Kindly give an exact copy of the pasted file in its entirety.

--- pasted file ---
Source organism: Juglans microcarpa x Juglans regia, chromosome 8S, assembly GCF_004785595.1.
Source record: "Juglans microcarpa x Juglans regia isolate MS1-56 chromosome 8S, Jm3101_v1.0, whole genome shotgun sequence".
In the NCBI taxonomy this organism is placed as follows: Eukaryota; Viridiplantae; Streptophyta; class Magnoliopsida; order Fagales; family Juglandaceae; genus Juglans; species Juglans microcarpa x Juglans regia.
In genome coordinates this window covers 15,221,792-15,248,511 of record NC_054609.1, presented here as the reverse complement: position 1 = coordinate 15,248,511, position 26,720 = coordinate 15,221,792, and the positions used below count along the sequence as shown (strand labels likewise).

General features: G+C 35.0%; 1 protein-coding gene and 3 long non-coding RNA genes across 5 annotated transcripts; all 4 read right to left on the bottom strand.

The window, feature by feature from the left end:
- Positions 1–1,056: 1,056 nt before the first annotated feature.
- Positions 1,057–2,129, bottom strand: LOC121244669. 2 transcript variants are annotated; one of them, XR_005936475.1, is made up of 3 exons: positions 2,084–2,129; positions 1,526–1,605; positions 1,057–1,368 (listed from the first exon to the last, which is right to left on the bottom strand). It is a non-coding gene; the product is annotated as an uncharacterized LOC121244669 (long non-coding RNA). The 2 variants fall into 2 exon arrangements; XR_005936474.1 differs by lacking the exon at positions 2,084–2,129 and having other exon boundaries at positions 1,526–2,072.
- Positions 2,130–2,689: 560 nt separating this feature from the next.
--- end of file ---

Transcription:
Source organism: Juglans microcarpa x Juglans regia, chromosome 8S, assembly GCF_004785595.1.
Source record: "Juglans microcarpa x Juglans regia isolate MS1-56 chromosome 8S, Jm3101_v1.0, whole genome shotgun sequence".
In the NCBI taxonomy this organism is placed as follows: Eukaryota; Viridiplantae; Streptophyta; class Magnoliopsida; order Fagales; family Juglandaceae; genus Juglans; species Juglans microcarpa x Juglans regia.
In genome coordinates this window covers 15,221,792-15,248,511 of record NC_054609.1, presented here as the reverse complement: position 1 = coordinate 15,248,511, position 26,720 = coordinate 15,221,792, and the positions used below count along the sequence as shown (strand labels likewise).

General features: G+C 35.0%; 1 protein-coding gene and 3 long non-coding RNA genes across 5 annotated transcripts; all 4 read right to left on the bottom strand.

The window, feature by feature from the left end:
- Positions 1–1,056: 1,056 nt before the first annotated feature.
- Positions 1,057–2,129, bottom strand: LOC121244669. 2 transcript variants are annotated; one of them, XR_005936475.1, is made up of 3 exons: positions 2,084–2,129; positions 1,526–1,605; positions 1,057–1,368 (listed from the first exon to the last, which is right to left on the bottom strand). It is a non-coding gene; the product is annotated as an uncharacterized LOC121244669 (long non-coding RNA). The 2 variants fall into 2 exon arrangements; XR_005936474.1 differs by lacking the exon at positions 2,084–2,129 and having other exon boundaries at positions 1,526–2,072.
- Positions 2,130–2,689: 560 nt separating this feature from the next.